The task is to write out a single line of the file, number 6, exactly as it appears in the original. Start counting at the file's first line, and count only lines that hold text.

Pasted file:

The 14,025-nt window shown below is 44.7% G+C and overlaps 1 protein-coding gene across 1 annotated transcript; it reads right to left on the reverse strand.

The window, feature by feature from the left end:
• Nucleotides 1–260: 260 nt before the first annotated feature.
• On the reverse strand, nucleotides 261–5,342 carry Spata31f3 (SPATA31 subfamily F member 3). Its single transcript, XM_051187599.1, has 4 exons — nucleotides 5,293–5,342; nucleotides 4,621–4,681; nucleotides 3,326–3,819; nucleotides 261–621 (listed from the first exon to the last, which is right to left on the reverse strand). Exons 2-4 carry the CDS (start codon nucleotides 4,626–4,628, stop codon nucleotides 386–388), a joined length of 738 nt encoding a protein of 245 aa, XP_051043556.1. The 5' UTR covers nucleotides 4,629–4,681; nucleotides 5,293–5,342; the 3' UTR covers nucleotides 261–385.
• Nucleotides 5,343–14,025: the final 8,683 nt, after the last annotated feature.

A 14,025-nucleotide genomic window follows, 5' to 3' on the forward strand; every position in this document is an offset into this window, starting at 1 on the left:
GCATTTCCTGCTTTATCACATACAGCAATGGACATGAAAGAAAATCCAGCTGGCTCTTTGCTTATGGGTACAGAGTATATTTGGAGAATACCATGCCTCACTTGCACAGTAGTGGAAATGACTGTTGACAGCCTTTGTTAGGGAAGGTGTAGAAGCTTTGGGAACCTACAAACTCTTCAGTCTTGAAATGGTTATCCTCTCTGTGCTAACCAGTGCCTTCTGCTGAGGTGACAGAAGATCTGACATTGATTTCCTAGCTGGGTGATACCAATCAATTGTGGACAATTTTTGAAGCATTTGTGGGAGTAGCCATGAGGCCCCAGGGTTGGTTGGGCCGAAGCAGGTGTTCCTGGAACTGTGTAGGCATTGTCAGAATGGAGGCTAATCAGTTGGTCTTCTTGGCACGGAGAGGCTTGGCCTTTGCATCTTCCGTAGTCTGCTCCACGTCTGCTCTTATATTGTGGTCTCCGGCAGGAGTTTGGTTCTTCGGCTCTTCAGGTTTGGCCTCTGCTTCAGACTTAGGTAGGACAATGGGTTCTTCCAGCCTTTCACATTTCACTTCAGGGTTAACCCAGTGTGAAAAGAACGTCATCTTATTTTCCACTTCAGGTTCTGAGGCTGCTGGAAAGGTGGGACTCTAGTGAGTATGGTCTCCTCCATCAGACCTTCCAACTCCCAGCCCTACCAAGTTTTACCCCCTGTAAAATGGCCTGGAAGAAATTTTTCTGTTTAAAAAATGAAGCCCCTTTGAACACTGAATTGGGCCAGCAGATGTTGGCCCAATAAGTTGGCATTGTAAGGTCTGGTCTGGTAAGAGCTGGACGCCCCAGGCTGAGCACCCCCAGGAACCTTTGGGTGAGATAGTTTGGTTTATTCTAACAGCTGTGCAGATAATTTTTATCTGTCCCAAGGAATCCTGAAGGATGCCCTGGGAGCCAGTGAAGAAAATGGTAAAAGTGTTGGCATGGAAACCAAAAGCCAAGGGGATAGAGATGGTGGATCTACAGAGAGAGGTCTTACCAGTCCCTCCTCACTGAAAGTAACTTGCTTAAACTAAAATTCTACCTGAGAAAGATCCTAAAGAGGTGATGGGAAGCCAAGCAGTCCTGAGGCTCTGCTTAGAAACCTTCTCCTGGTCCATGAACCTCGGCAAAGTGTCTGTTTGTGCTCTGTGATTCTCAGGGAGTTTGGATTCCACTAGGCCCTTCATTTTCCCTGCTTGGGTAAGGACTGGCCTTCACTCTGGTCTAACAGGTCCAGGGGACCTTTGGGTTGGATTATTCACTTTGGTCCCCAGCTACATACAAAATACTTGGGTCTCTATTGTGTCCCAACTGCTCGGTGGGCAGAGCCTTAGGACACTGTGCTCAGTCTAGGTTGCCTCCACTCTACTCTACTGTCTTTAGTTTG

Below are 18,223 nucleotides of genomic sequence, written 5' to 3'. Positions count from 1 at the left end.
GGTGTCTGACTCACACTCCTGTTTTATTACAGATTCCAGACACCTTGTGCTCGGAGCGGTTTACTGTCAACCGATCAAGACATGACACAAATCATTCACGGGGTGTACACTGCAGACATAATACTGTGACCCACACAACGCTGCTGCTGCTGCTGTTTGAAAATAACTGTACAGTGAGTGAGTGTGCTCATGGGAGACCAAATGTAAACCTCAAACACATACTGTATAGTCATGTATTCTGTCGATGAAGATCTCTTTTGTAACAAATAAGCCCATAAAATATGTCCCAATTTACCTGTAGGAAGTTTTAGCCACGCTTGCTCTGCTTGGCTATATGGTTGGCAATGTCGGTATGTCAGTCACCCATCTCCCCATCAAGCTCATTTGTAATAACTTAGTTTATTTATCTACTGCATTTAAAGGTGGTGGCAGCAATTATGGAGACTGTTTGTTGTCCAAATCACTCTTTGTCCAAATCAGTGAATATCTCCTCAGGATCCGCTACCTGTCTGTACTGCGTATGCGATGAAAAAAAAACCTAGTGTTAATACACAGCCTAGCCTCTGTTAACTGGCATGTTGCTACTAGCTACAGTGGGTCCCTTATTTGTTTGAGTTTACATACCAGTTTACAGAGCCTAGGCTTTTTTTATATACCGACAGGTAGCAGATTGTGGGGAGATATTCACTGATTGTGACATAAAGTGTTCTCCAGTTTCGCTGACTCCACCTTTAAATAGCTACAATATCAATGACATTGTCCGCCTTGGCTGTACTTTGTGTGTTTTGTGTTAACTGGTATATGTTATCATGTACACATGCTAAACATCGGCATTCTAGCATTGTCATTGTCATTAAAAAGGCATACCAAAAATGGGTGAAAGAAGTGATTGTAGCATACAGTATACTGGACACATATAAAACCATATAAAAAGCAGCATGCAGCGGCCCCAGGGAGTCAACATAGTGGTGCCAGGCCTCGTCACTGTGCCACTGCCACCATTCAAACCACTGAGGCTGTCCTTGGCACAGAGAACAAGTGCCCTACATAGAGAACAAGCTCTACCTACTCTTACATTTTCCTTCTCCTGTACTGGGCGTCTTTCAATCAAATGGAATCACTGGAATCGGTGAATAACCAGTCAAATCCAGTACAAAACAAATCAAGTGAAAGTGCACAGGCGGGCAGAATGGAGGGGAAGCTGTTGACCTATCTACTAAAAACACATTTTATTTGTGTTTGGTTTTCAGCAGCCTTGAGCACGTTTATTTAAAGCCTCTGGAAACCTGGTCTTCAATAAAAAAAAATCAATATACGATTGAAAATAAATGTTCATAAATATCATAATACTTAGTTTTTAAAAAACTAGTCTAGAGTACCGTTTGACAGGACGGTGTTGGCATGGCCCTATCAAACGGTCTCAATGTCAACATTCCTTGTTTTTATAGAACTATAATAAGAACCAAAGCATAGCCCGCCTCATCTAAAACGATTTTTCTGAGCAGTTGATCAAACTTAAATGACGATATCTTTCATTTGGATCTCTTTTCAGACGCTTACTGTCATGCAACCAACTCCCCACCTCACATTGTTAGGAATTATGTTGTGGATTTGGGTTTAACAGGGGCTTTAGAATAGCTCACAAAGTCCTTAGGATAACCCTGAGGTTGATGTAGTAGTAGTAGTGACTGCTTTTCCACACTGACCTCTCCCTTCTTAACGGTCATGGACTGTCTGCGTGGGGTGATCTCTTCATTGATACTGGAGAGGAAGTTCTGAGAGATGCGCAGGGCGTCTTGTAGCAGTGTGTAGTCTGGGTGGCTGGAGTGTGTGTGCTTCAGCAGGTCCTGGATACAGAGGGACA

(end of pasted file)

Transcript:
A 14,025-nucleotide genomic window follows, 5' to 3' on the forward strand; every position in this document is an offset into this window, starting at 1 on the left: